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But Warner wasn't the same guy who'd popped 311 mph in 2011. The Texas crash had shaken something loose inside. Call it a burst of delayed doubt, common sense, or some whispery intuition of what might be waiting down the track, but Warner told more than one friend he was worried about the 'Busa's power, trying to get up to 300 in a short distance. "He had to maximize acceleration but not overdo it or the tire would spin like crazy and the front end would lift," Forstall says. "It's a very fine line, and it got even finer with the short distance. It's two-thirds the distance, but he's going the same speed."
In early summer of this year, Warner called up Sal Spatafora, who had warned him earlier.
"Last time you told me, I really didn't think about it," the racer said. "But as I'm getting older, I'm starting to think about it more."
"I think he started getting spooked," Spatafora recalls today.
Warner was more direct with others, right up through that weekend in Loring.
"Can I ask you something?" Bill said to his friend and crew chief, Bob Sellers, on the Friday of their final stay in Maine. "Have you ever played Russian roulette?"
"No, Bill," Sellers nervously replied. "Why would you ask me that?"
"Because that's what I feel like I'm doing here."
The paramedics were already surrounding Bill where he lay in the grass by the time Sellers rushed up from the starting line. Following the protocol of race accidents, Sellers kept his distance, waiting back on the tarmac where the 'Busa's tailpiece was abandoned. As they loaded the racer into an ambulance, a medic told Sellers that Bill was "alert, responsive, and conscious." Hanging tight to those words like a lucky mantra, Sellers followed to the hospital in nearby Caribou.
After being shuttled alone into a small waiting room, Sellers was joined by a surgeon. He assumed his buddy was banged up — Texas all over again — until she spoke. "I'm sorry, but we lost Bill."
"What do you mean, we lost Bill?"
"Let me ask you something," the doctor continued. "How fast was he going when this motorcycle accident occurred?"
"I don't know, probably around 300 mph."
Sellers caught a change in the doctor's eyes. "The human body cannot take trauma such as this from a 300 mph accident," she said.
Something had gone wrong about 4,000 feet down the track. At the time, Bill had still been accelerating, hovering somewhere around 286 mph. The rider and his bike were thrown in opposite directions, landing hundreds of feet apart. Local police are still investigating what exactly caused the crash. Bill's family and girlfriend were too upset to talk for this article.
But friends say Warner could not have been coaxed off his bike before the last run. "He wouldn't have been happy," explains Trillium Muir. "He wouldn't have been fulfilled."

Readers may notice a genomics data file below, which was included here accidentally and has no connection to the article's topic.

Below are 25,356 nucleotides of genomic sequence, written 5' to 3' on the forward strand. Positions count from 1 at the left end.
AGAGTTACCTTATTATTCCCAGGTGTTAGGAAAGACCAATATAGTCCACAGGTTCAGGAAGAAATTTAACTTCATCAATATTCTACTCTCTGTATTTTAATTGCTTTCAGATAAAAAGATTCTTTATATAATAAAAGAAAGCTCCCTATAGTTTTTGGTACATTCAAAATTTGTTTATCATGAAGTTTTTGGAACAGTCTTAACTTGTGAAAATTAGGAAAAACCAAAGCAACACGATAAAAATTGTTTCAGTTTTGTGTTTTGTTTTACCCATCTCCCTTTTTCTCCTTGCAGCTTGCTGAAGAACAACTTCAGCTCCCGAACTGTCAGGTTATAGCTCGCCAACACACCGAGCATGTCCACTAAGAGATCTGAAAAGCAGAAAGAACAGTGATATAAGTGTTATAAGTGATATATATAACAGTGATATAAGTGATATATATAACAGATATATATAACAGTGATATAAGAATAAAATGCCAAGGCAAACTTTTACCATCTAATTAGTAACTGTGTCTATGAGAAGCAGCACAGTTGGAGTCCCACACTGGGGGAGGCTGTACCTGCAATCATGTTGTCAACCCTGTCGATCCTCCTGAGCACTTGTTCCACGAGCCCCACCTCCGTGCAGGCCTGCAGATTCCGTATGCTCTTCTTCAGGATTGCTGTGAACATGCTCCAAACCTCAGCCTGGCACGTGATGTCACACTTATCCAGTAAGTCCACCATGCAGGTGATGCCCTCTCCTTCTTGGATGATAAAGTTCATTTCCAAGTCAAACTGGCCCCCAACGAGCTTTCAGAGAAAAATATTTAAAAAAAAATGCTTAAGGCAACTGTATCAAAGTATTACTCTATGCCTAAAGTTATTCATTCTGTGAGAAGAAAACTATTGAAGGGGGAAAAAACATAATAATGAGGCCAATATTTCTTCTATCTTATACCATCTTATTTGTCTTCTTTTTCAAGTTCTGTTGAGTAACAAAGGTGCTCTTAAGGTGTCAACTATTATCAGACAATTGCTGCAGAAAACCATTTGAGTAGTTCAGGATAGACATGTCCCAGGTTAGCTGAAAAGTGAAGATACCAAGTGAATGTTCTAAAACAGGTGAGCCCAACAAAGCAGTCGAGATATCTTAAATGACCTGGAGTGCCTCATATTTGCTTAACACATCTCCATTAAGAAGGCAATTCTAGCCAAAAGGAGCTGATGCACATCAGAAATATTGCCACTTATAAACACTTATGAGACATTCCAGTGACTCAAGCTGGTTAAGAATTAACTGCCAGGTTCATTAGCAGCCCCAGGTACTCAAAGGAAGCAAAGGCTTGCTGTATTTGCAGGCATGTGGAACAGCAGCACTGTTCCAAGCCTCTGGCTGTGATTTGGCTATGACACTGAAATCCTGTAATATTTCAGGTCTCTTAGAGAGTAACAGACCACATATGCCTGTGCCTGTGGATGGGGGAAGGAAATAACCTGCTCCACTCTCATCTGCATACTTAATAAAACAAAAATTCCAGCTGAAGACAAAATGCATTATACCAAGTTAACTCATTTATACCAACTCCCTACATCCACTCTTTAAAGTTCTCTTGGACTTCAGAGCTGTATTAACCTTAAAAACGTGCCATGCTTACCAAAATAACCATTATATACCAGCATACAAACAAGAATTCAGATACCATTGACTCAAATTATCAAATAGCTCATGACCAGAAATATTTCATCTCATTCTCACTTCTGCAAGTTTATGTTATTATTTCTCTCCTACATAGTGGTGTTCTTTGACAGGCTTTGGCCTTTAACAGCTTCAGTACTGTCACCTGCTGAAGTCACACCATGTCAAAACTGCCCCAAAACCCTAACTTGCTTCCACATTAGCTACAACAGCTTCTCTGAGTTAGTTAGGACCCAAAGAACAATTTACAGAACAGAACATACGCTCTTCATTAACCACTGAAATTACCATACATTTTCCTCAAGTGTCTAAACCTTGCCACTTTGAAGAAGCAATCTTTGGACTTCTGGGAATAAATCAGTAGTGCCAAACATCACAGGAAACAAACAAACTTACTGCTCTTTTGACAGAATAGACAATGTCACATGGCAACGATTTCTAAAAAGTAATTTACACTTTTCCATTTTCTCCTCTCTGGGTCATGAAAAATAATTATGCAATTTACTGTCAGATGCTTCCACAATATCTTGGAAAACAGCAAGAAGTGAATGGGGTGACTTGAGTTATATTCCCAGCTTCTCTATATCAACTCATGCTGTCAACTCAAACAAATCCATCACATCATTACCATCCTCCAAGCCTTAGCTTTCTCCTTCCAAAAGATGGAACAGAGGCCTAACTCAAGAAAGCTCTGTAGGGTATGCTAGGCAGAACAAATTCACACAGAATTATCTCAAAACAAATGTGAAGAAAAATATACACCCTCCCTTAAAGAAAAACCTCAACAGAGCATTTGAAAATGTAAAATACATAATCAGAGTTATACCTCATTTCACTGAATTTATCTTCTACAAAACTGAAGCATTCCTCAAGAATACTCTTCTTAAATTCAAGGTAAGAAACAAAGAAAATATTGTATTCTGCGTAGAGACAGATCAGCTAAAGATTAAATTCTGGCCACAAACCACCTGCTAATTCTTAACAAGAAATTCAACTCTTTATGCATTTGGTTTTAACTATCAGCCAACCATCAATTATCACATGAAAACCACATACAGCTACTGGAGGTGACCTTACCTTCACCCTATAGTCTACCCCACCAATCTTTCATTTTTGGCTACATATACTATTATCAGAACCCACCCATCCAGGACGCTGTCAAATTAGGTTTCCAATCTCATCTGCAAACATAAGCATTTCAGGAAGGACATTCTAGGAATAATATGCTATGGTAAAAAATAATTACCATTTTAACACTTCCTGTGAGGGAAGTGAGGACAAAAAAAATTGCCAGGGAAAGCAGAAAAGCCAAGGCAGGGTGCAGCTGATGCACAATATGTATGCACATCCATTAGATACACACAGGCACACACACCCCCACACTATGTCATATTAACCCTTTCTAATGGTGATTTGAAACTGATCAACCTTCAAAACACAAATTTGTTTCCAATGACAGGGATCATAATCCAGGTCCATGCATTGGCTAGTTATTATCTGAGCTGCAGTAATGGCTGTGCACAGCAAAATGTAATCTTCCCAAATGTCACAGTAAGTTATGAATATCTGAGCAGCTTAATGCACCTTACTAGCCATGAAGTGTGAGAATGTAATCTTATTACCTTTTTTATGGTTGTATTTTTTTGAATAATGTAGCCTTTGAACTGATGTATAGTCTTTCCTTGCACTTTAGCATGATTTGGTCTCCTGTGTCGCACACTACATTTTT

Riders turned up in Little Falls for the funeral. Warner's casket was carried by six friends from racing — including Sellers, Gainey, Muir, and her husband. A group toasted the loss in a nearby pub, endless spinning "Cover of the Rolling Stone" from the jukebox while the regulars shot over puzzled looks. "We joked about playing it 311 times," Muir says, her voice still soggy with the memory.
The death sent a dark premonitory note whistling through the race world. The mourning seems both for the man and the achievements he embodied.
Warner's closest friends are taking hard looks at the sport. "I've got a few mixed feelings now about the pavement events," Bob Sellers says. "We've realized there's a potential danger in what we do. It makes me second-guess it." The crew chief has been out to the Bonneville salt flats since the crash, working with another rider. But the experience fell short of his time with Warner. With the racer gone, his Houston Mile event isn't likely to happen. Muir and her husband quit racing partly because of Warner's death.
Other riders are lining up behind his legacy. Warner's approach to statistics has yet to be replicated, and his friends are mum on exactly what Warner would look for in the data. Realistically, it's only a matter of time before someone else begins finding the same patterns.
Guy Caputo is still aiming to push his own bike over 300 mph in a mile. "I've got records; I've got accolades. I used to be the world's fastest nitro bike. But I'm still not really satisfied," he says. "If I go, I want to go like Bill, in a blaze of glory."
But Warner's final glory — a word he probably would have cringed at — won't be his death but all those big numbers he left standing. "It's going to be a long, long time before anyone goes 311 mph on an open-wheel motorcycle again," says racing journalist Smith. "Maybe never."